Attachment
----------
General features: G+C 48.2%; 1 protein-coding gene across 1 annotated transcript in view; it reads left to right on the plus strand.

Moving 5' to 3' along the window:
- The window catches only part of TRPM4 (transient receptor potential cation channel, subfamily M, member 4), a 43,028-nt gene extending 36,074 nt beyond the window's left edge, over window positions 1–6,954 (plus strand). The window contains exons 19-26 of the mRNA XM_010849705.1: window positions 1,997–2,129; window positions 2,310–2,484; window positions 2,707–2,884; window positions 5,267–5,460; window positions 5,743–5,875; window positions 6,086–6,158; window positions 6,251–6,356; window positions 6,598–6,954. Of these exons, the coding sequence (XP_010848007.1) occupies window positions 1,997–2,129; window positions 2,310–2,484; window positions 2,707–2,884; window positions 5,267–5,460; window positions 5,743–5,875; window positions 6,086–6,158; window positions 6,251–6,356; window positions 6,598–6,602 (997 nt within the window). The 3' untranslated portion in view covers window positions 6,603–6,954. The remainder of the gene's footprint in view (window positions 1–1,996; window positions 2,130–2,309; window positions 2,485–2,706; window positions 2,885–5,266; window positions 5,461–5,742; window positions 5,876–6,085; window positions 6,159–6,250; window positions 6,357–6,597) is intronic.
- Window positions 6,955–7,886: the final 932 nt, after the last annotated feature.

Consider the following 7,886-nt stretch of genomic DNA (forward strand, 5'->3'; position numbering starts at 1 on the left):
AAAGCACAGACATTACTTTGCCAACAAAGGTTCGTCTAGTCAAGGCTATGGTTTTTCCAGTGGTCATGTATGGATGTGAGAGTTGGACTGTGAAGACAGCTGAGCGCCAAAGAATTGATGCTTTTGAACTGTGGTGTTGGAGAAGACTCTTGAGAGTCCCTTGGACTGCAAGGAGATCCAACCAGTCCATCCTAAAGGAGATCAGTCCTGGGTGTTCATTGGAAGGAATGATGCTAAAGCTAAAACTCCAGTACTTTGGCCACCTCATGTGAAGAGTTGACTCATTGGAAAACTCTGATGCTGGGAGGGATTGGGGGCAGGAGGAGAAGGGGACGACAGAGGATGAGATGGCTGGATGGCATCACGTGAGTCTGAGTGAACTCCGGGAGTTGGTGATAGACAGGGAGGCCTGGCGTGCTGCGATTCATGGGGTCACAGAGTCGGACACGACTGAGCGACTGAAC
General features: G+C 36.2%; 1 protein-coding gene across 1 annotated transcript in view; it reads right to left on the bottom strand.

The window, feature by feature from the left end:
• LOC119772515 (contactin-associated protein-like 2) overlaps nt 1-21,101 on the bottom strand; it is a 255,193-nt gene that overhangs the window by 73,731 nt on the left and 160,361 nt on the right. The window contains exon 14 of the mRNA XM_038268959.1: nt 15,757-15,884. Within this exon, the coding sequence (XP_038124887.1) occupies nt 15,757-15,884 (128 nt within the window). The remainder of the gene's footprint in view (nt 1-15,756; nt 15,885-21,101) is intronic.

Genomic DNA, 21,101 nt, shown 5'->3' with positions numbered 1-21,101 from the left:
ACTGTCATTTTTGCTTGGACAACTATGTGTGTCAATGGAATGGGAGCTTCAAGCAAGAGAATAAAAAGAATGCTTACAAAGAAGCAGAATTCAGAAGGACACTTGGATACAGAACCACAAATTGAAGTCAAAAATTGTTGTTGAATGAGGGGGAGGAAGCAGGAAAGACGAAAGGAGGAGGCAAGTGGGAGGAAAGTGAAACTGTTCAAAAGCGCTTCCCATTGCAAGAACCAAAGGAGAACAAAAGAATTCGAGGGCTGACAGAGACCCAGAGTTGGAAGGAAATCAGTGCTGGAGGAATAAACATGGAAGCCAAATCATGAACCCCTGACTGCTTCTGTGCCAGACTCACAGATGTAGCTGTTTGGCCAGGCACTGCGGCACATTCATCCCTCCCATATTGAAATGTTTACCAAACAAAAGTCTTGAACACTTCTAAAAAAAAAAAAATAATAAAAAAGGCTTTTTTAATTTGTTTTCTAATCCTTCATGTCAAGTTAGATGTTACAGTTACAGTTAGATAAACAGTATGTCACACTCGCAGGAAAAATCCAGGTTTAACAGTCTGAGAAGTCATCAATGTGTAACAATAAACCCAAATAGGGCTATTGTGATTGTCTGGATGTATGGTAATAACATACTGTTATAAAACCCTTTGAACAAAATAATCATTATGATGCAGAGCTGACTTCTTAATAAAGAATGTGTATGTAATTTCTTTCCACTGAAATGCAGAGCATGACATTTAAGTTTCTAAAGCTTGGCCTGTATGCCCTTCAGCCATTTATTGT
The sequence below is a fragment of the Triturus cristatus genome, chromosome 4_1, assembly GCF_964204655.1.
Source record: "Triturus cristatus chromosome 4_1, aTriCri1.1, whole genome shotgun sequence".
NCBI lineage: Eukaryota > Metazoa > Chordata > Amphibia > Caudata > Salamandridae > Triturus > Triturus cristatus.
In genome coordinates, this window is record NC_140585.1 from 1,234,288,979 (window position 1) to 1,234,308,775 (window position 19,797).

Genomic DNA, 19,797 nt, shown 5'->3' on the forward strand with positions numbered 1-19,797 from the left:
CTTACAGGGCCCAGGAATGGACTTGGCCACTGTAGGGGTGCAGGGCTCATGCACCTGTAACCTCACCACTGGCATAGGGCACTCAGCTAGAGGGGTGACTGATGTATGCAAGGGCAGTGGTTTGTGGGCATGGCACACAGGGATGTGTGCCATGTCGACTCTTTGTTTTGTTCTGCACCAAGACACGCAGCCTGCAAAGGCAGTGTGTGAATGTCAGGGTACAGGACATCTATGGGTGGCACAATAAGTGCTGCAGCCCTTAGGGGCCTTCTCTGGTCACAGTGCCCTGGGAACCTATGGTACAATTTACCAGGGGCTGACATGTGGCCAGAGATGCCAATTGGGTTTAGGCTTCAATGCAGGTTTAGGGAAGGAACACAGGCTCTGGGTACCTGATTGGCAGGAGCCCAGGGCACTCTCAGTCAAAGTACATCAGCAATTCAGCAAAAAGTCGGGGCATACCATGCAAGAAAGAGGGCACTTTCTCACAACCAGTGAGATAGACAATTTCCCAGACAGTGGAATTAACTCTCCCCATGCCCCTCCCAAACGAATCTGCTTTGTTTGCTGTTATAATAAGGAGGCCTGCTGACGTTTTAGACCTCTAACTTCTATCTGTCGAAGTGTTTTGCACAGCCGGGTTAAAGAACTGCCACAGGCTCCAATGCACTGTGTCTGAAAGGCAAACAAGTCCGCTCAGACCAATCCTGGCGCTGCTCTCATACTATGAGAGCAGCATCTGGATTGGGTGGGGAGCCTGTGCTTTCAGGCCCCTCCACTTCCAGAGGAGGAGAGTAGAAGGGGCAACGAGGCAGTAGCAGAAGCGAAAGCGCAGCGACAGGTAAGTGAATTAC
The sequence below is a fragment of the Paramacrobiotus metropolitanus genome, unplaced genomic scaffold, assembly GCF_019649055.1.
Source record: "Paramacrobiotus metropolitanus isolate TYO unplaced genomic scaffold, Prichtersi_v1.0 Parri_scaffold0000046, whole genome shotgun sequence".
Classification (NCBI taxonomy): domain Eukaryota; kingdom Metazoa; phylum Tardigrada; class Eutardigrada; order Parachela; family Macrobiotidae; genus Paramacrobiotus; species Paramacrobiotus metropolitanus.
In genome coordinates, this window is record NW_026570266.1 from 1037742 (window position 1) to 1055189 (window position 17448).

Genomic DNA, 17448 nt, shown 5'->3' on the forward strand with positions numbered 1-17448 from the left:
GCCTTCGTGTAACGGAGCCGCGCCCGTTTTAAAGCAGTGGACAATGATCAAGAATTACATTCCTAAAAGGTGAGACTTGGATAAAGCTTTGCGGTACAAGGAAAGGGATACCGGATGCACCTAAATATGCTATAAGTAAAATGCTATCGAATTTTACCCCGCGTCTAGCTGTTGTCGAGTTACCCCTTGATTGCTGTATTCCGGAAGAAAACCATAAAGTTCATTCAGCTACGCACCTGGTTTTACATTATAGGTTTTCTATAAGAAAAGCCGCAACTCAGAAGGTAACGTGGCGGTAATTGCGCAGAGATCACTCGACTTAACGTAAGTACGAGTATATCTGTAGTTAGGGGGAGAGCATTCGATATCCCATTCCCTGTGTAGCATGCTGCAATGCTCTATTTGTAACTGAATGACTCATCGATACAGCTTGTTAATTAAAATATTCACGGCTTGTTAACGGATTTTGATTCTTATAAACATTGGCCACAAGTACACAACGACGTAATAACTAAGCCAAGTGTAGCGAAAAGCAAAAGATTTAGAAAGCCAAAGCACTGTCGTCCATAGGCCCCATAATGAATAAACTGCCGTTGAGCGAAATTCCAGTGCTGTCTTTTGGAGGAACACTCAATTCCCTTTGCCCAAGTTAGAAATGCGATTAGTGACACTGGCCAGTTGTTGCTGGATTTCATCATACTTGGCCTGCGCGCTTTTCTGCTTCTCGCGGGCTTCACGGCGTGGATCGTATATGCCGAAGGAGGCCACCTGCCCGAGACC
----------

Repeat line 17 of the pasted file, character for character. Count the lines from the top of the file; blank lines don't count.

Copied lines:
CTTACAGGGCCCAGGAATGGACTTGGCCACTGTAGGGGTGCAGGGCTCATGCACCTGTAACCTCACCACTGGCATAGGGCACTCAGCTAGAGGGGTGACTGATGTATGCAAGGGCAGTGGTTTGTGGGCATGGCACACAGGGATGTGTGCCATGTCGACTCTTTGTTTTGTTCTGCACCAAGACACGCAGCCTGCAAAGGCAGTGTGTGAATGTCAGGGTACAGGACATCTATGGGTGGCACAATAAGTGCTGCAGCCCTTAGGGGCCTTCTCTGGTCACAGTGCCCTGGGAACCTATGGTACAATTTACCAGGGGCTGACATGTGGCCAGAGATGCCAATTGGGTTTAGGCTTCAATGCAGGTTTAGGGAAGGAACACAGGCTCTGGGTACCTGATTGGCAGGAGCCCAGGGCACTCTCAGTCAAAGTACATCAGCAATTCAGCAAAAAGTCGGGGCATACCATGCAAGAAAGAGGGCACTTTCTCACAACCAGTGAGATAGACAATTTCCCAGACAGTGGAATTAACTCTCCCCATGCCCCTCCCAAACGAATCTGCTTTGTTTGCTGTTATAATAAGGAGGCCTGCTGACGTTTTAGACCTCTAACTTCTATCTGTCGAAGTGTTTTGCACAGCCGGGTTAAAGAACTGCCACAGGCTCCAATGCACTGTGTCTGAAAGGCAAACAAGTCCGCTCAGACCAATCCTGGCGCTGCTCTCATACTATGAGAGCAGCATCTGGATTGGGTGGGGAGCCTGTGCTTTCAGGCCCCTCCACTTCCAGAGGAGGAGAGTAGAAGGGGCAACGAGGCAGTAGCAGAAGCGAAAGCGCAGCGACAGGTAAGTGAATTAC